“When we define our new roadmap of technology and innovation, we will then consider a replacement for LaFerrari,” Leiters told Autocar. “We want to do something different. It won’t be a road car with a Formula 1 engine because, to be realistic, it would need to idle at 2500-3000rpm and rev to 16,000 rpm.”
For Mercedes-AMG’s hypercar, codenamed Project One, engine idle speed will be reduced by an unspecified amount, and the redline will be set at a still-stratospheric 11,000 rpm.
Leiters also told Autocar that we’d probably see the successor to the LaFerrari in the not-too-distant future. Typically Ferrari weights nearly a decade between its big mid-engine flagships, but that could change.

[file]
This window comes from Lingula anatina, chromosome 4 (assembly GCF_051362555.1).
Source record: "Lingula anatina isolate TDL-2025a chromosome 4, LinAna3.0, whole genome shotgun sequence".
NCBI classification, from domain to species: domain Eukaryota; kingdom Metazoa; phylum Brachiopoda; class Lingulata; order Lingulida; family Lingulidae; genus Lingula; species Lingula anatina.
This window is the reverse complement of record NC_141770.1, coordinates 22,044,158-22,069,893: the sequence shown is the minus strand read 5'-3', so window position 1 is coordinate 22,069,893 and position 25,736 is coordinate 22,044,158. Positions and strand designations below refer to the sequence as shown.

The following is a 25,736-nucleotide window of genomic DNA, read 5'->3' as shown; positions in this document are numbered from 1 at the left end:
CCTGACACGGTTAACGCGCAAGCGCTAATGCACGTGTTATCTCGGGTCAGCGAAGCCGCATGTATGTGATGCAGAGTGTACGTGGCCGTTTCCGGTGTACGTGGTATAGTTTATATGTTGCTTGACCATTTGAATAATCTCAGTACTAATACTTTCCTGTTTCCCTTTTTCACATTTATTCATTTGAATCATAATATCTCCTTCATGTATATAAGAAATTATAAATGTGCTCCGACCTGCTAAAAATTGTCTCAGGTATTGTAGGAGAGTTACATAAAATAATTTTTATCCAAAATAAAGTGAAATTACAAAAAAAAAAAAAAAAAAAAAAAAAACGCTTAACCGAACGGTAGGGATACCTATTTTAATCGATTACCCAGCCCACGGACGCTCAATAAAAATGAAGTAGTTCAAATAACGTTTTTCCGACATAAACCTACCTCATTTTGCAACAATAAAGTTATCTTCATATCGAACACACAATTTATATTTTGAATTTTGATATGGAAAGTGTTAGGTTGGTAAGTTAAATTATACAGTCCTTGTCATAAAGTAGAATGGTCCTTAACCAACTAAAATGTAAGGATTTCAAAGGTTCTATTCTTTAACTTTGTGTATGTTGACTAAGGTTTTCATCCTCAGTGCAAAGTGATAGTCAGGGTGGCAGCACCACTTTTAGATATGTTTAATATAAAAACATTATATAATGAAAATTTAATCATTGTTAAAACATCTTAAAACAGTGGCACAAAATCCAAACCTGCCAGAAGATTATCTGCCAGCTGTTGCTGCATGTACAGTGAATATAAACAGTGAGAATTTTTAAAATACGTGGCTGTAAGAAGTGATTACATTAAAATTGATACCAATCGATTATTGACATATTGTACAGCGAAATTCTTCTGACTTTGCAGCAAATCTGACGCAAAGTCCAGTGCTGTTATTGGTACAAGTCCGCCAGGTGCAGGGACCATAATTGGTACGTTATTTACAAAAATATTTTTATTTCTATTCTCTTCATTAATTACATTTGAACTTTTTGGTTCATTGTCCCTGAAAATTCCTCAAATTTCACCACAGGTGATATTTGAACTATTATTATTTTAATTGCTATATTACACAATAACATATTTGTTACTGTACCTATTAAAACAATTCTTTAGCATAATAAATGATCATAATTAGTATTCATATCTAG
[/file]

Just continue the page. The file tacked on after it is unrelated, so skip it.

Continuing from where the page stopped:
“My guess is that we could be three to five years away from a new limited-edition hyper-car,” he said. “Part of the plan is to ensure that the technology used in the next hyper-car can be cascaded through the rest of the range.”
While race-derived engines can be cool, I don’t think anyone would be disappointed to see Ferrari stick with its high-revving V12 for its next hyper-car.